Install and configure JupyterHub in an Amazon EC2 instance

DRAFT: so far jupyterhub works only through http. I’ll add steps on how to use https, and some other tweaks to the configuration.

First of all let’s create an Amazon Instance.

For this tutorial I set up a t2.micro instance based on Ubuntu 18.04 64 bit.

I would like to access jupyterhub from remote locations using https. During the creation of the instance I have modified the Security Group to accept traffic through port 443 (the default for https) from all remote locations. To make tests without encryption I also opened port 8080. I advice you open it before the https access is fully setup.

During the creation of the instance I created a new key pair (that I called Jupyterhub) and I saved the private key (jupyterhub.pem file) on my laptop in my ~/.ssh folder.

Once this is done you have to change the permissions of the key file: chmod 400 ~/.ssh/jupyterhub.pem

Now go to the EC2 dashboard and find the instance you just created and annotate the public ip (in this guide I’ll denote it with .

Access the EC2 machine using

ssh -i ~/.ssh/jupyterhub.pem ubuntu@

This is not strictly necessary, but every time I create a new instance I am used to update all the packages with the following list of commands

sudo apt-get update
sudo apt-get upgrade
sudo apt-get dist-upgrade
sudo apt-get autoremove
sudo apt-get autoclean

In most cases it will be necessary to reboot the machine with:

sudo reboot now

Note that when the server shuts down the connection is lost, so you have to wait a few seconds and re-connect through ssh.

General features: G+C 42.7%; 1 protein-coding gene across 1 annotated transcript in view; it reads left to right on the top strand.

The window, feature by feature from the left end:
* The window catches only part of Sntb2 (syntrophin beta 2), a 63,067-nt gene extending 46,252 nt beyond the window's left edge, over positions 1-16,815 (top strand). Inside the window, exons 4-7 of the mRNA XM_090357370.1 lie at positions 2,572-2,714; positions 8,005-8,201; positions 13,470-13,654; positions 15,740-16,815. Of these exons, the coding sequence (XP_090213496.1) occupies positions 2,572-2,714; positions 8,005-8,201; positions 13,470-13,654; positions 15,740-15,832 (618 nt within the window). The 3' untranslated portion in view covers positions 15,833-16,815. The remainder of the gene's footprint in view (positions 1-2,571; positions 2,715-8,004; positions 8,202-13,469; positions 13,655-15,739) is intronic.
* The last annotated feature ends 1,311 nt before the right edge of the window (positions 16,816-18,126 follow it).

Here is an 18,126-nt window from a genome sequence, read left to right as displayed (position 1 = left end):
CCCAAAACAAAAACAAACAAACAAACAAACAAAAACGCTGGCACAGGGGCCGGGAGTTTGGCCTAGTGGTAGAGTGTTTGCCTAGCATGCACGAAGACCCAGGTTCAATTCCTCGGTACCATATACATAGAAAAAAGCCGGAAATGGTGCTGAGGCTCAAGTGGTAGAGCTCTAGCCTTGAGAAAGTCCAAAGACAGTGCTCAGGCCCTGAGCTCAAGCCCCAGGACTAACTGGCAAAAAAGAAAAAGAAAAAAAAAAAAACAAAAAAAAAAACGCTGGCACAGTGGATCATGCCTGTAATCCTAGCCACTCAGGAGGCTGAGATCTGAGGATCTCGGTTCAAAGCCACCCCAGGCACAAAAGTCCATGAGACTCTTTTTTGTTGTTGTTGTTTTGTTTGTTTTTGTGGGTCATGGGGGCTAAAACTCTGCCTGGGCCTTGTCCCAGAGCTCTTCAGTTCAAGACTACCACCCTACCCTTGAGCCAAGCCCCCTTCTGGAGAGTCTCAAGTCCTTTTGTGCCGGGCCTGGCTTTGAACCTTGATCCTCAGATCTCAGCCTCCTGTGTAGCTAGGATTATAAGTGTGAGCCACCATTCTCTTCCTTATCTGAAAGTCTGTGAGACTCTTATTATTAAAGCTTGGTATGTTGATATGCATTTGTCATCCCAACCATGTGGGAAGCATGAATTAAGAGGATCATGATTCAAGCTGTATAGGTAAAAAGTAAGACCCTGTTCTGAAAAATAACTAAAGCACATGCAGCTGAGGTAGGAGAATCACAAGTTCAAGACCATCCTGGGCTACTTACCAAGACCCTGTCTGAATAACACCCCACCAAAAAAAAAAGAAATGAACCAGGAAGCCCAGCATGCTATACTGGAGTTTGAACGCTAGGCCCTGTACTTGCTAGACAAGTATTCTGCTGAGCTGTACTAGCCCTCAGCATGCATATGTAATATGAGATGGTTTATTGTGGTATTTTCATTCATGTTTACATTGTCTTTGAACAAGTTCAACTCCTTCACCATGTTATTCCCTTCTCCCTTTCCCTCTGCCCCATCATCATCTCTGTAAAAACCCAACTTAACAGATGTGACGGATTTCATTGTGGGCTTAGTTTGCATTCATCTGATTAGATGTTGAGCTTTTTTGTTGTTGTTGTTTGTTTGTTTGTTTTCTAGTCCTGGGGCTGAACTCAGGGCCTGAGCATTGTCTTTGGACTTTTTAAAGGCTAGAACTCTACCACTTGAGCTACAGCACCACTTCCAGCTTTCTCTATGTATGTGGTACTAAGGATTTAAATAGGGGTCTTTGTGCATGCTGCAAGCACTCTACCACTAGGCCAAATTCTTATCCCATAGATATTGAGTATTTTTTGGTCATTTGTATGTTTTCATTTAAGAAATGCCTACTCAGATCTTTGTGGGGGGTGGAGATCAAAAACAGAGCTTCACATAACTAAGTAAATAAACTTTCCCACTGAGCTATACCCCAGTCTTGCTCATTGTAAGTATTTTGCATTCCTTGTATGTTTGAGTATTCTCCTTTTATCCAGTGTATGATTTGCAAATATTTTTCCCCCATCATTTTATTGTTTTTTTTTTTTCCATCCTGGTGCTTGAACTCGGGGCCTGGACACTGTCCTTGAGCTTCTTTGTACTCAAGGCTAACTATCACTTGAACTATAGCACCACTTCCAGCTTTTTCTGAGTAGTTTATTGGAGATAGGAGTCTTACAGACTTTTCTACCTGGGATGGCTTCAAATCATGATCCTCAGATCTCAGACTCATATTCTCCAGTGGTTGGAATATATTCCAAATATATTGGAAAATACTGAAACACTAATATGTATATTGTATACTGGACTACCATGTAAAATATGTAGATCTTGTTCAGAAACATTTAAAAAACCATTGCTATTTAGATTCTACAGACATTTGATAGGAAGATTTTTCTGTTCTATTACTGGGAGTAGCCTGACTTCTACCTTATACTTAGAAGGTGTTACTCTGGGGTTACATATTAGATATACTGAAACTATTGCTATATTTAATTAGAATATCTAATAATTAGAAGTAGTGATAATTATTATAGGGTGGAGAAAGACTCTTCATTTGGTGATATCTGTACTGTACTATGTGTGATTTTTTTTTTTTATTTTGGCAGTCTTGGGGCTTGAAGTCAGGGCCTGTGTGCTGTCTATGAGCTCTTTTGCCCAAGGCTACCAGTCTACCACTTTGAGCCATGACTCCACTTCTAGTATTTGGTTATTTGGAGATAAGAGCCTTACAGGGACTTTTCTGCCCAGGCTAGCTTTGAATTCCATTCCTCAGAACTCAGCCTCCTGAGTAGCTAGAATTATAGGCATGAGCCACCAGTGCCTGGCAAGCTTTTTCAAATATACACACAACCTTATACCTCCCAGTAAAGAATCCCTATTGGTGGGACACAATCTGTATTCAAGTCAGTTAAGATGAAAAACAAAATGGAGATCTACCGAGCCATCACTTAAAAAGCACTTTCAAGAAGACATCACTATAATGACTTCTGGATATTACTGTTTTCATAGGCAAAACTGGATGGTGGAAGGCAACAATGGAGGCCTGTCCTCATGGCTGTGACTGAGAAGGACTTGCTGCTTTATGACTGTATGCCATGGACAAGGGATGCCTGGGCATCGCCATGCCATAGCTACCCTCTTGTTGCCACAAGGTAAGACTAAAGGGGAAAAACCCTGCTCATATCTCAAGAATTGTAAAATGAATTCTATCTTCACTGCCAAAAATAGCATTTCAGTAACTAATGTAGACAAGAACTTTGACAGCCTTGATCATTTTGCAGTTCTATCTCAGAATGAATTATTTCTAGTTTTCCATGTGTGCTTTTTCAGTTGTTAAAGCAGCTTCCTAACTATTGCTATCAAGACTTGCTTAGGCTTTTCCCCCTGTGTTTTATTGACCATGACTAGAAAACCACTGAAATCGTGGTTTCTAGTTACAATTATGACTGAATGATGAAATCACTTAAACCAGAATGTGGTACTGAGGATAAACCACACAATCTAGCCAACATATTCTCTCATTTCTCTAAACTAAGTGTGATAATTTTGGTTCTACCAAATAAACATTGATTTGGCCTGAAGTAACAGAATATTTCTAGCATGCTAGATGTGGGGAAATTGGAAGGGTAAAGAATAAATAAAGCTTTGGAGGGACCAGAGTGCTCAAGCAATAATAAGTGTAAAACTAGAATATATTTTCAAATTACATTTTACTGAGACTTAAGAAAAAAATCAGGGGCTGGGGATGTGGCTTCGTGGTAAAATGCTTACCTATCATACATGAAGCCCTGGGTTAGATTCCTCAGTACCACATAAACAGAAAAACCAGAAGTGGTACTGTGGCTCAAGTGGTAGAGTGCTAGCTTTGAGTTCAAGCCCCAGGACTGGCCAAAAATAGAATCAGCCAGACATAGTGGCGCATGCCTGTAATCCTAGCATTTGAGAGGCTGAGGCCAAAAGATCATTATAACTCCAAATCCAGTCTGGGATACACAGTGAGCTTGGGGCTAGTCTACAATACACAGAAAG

In these notes I’ll install Jupyterhub using the ubuntu user. Note however that in a production environment this could have some safety concerns because the ubuntu user is a “sudoer” and doesn’t require password by default. If you plan to have the Jupyterhub server open to the world it’s better if you secure your server first.

I’ll set up a conda environment where I’ll install Jupyter Notebooks and Jupyterhub.

At the moment of writing you can get the anaconda installer with:

curl -O https://repo.anaconda.com/archive/Anaconda3-5.2.0-Linux-x86_64.sh

Once the download has finished you can install conda with

sh ./Anaconda3-5.2.0-Linux-x86_64.sh

I don’t like to add the whole anaconda3/bin folder to my PATH because in the past I had conflicts with executables that come from the OS.

To overcome this I usually do:

cd ~
mkdir ~/bin
ln -s /home/ubuntu/anaconda3/bin/conda ~/bin/
ln -s /home/ubuntu/anaconda3/bin/activate ~/bin/
ln -s /home/ubuntu/anaconda3/bin/deactivate ~/bin/

This way I can activate and deactivate the environments, and use the conda bin only when actually in an environment.

Next create a conda environment where we’ll install Jupyter and JupyterHub:

conda create –name jupyter python=3.6

source activate jupyter

conda install -c conda-forge jupyter notebook

Next let’s create the default configuration file:

jupyter notebook –generate-config

OK, now that we have done this let’s configure the default port and let’s allow to listen for requests from all ips.

Let’s edit the configuration file for jupyter

vim ~/.jupyter/jupyter_notebook_config.py

Make sure to set the NotebookApp.ip to ‘*’:

c.NotebookApp.ip = ‘*’

and to change the listening port to 8080 (or any other port you want, but make sure to add a rule in the security group).

## The port the notebook server will listen on.
c.NotebookApp.port = 8080

Now you can start the notebook and verify that everything works fine:

jupyter notebook –no-browser

Notice that you will get displayed a link like:

http://127.0.0.1:8080/?token=b28edd5356210e6be70fa75da1d9ce41a75e7d010f04733c

In order to access your notebook you have to substitute 127.0.0.1 with the public ip of your EC2 instance

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